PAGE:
Moving on a century from Stuart we come to the Deed of Separation for the Associated Presbyterian Churches. This Deed states that the documents said to form their constitution, including the WCF are accepted only "insofar as each and every one of the documents is consistent with the Holy Scripture". This is a patent qualification and modifying clause pemitting individuals a declaratory Act to decide how far or to what extent each and every one of the documents is consistent with the Holy Scripture. On this basis any minister in the country could subscribe the subordinate standards - it opens things up wider than the Free Church Declaratory Act of 1892. An "in so far as" clause would ratifies any sort of cherrypicking at the Confession that the individual in their subjective judgement prefers. It is not only inconsistent with the Free Presbyterian Church of Scotland's Resolution on Creed Subscription but also the declaration in the formula to be subscribed by Probationers, Ministers, Elders and Deacons "that I do sincerely own and believe the whole doctrine contained in the Confession of Faith, approven by former General Assemblies of this Church to be the truths of God; and I do own the same as the confession of my faith". Either the whole of the standards are biblical or the Church should determine which parts are not and eliminate them accordingly.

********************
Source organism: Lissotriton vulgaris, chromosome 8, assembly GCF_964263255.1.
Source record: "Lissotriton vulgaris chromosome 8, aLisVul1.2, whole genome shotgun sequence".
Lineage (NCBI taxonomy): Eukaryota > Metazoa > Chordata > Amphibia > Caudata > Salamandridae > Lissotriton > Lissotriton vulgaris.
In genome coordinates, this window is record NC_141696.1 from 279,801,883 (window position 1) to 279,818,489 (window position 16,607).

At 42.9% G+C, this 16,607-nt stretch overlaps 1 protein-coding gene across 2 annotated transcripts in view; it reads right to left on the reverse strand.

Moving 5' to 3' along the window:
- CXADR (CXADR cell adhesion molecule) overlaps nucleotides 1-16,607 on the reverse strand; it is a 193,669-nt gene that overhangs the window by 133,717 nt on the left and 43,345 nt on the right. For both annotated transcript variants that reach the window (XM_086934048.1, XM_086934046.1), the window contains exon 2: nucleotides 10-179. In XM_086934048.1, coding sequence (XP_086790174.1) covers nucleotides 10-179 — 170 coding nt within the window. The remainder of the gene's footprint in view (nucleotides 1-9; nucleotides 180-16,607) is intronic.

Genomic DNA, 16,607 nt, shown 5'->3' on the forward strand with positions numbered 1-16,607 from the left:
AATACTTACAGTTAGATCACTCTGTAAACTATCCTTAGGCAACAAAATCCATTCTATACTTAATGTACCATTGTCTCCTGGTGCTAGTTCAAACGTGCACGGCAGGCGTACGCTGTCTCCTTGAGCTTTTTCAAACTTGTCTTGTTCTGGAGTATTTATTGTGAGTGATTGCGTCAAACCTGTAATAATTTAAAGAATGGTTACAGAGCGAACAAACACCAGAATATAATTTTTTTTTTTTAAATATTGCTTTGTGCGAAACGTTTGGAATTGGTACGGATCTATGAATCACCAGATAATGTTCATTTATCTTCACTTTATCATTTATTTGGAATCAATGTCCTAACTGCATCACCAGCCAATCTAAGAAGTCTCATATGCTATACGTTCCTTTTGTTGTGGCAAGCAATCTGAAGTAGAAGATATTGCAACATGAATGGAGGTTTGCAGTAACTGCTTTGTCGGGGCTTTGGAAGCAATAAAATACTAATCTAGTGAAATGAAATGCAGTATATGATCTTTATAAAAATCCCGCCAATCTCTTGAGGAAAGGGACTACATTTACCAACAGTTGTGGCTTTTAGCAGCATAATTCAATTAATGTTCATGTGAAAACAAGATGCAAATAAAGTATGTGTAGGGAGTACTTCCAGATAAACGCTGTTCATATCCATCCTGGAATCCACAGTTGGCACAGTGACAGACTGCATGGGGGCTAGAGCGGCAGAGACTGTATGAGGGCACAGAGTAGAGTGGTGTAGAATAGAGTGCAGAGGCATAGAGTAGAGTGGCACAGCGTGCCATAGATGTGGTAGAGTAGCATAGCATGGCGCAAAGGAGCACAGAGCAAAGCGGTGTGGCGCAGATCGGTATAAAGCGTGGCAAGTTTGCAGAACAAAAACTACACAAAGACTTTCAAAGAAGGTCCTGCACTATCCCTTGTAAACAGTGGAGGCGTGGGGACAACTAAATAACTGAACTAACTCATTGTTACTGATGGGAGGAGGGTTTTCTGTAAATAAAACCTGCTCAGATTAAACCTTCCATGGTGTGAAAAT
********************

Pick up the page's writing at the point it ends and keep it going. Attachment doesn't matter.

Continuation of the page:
Given the history of the words, the APC "in so far as" clause is in the camp of the loosest confessional subscription and not total subscription. Any 21st century equivalent of Rev. James Smith, Dunfermline in the APC can say to himself, ”I want to subscribe to the Confession only in so far as it is consistent with Scripture. I look at the vows and they don't seem to allow for this but when I look at the Church's constitution I see that it explicitly receives the WCF only in so far as it is consistent with Scripture. I think to myself – the Church is making generous allowance for me and using the words I would use myself”. Thus he proceeds to subscribe in good faith. He does not need to declare it publicly or make any reference to any scruples he has with the Confession.

Note that he does not need to express anything publicly because he has a Declaratory Act in the Constitution of the Church which he may avail of. In the case of the Free Church Declaratory Act, men could appeal to the Act mentally in subscribing the constitution but did not need to make any public declaration of this. Noone was allowed to record the fact that they were not appealing to the Declaratory Act. Any APC ordinand or minister need only to make mental appeal to the “in so far as” clause. This would be dishonesty on the part of the individual but the Church has provided an opportunity that was not there before. The only way to prevent this from happening would be to return to the previous wording of full commitment to the doctrinal constitution as entirely Scriptural.